Consumers and professionals alike are wondering about the latest rumors surrounding new technologies from both Apple® and Microsoft®. At Parallels, we are consistently curious about the decisions and technical aspects of the iPhone®, iPod®, iPad®, and Mac® platforms. We make every effort to stay informed and always prioritize fact over fiction. In that spirit, I’ll […]
En los paquetes podemos encontrar que esta compilado para 32 bits usando i386 o i586 generalmente.
La diferencia radica en el set de instrucciones que usa el binario. Las diferentes generaciones son:
- i386: Intel i386/80386 (1985) y AMD386 (1991)
- i486: Intel i486/80486 (1989) y AMD486 (1993)
- i586: Intel Pentium (1993) y AMD-K5 (1996)
- i686: Intel Pentium Pro (1995) y AMD-K6 (1997)
- i786: Intel Pentium 4 (2000) y AMD-K7 (1999)
Fujitsu and Red Hat have jointly developed a dedicated solution to simplify the creation of OpenStack private clouds.
The Primeflex is a converged compute and storage combines Fujitsu’s server technology with Red Hat OpenStack and Red Hat Enterprise Linux OpenStack Platform software, and backed by Fujitsu’s professional services outfit.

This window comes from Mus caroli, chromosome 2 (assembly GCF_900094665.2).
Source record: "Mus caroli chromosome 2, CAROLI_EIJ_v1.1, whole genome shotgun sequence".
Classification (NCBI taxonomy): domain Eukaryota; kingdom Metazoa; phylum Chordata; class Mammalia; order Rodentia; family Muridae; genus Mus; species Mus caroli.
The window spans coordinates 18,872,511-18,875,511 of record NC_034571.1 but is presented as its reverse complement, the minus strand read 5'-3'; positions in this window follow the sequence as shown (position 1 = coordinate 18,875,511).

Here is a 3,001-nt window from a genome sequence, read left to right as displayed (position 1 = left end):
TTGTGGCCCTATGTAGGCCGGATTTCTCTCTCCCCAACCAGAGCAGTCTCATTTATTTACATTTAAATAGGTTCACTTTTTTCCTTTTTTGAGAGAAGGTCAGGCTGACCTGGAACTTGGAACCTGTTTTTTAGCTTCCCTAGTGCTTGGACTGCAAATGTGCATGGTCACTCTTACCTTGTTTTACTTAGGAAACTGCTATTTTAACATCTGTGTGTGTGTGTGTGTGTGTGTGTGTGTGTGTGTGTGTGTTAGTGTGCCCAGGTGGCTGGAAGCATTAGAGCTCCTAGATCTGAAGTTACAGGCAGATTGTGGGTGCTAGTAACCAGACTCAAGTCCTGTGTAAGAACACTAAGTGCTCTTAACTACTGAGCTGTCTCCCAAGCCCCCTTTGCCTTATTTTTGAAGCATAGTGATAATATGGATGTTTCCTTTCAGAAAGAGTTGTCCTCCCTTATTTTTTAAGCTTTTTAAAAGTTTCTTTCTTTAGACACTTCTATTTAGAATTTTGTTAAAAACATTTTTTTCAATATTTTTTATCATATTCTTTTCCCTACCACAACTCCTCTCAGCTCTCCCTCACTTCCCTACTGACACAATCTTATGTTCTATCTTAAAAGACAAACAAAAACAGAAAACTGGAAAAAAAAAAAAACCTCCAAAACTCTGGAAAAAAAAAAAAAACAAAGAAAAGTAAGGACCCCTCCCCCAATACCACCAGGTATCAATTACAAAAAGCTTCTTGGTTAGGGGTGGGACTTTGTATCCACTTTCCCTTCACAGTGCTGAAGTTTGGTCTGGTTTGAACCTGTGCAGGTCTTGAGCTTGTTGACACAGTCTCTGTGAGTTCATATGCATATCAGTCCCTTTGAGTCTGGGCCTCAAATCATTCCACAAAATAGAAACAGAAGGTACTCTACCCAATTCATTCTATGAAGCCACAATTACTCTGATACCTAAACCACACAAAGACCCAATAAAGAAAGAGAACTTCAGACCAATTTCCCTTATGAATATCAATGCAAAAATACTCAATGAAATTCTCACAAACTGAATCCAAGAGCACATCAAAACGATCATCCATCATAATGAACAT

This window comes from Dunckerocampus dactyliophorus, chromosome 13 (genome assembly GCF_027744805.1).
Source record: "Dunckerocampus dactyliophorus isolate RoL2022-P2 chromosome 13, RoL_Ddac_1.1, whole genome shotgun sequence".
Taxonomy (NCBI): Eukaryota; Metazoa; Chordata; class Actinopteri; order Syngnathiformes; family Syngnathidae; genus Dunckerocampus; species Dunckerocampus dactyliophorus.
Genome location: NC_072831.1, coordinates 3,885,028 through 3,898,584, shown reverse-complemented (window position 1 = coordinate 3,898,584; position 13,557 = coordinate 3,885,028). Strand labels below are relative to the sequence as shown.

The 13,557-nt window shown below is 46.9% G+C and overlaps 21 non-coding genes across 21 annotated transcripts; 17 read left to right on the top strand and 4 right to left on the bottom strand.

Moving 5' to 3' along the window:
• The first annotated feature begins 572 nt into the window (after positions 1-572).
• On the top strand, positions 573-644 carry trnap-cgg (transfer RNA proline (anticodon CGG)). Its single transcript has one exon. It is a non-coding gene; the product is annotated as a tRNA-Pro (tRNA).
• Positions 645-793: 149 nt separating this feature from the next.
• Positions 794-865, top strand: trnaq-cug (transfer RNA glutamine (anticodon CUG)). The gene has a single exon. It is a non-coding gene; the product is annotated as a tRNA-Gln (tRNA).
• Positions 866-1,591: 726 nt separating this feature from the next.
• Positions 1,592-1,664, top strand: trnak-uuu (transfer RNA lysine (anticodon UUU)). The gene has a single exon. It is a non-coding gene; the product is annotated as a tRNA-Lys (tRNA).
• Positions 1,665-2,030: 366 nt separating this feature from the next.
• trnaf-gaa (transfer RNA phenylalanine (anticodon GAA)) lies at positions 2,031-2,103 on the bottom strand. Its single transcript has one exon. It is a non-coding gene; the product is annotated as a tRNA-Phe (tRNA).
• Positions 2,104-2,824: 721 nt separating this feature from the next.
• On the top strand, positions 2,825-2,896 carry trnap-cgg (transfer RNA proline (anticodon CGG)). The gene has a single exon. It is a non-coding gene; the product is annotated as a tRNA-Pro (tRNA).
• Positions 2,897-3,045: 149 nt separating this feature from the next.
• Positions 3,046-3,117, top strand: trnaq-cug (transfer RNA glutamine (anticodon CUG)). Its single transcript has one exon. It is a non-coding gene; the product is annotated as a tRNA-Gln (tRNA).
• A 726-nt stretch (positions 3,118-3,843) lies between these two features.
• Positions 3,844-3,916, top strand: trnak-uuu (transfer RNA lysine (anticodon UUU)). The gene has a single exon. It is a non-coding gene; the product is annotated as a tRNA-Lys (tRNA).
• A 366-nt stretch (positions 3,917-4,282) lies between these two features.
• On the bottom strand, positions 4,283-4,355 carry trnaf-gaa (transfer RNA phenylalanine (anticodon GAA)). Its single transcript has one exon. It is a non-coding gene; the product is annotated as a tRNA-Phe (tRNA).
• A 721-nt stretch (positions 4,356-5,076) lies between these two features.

The companies said the OpenStack-based converged offering will speed up cloud deployment.
Harald Bernreuther, director global infrastructure solutions at Fujitsu said: “Primeflex for Red Hat OpenStack can underpin any organisation’s plan to transform their business model by leveraging cloud computing. By opting for an OpenStack-based solution, organisations can run new cloud-scale workloads while also optimising costs.
“Primeflex for Red Hat OpenStack extends the philosophy of cost optimisation, through simplifying system maintenance and consolidating technology updates across the entire system stack, all the way from the underlying hardware through to the operating system,” Bernreuther said.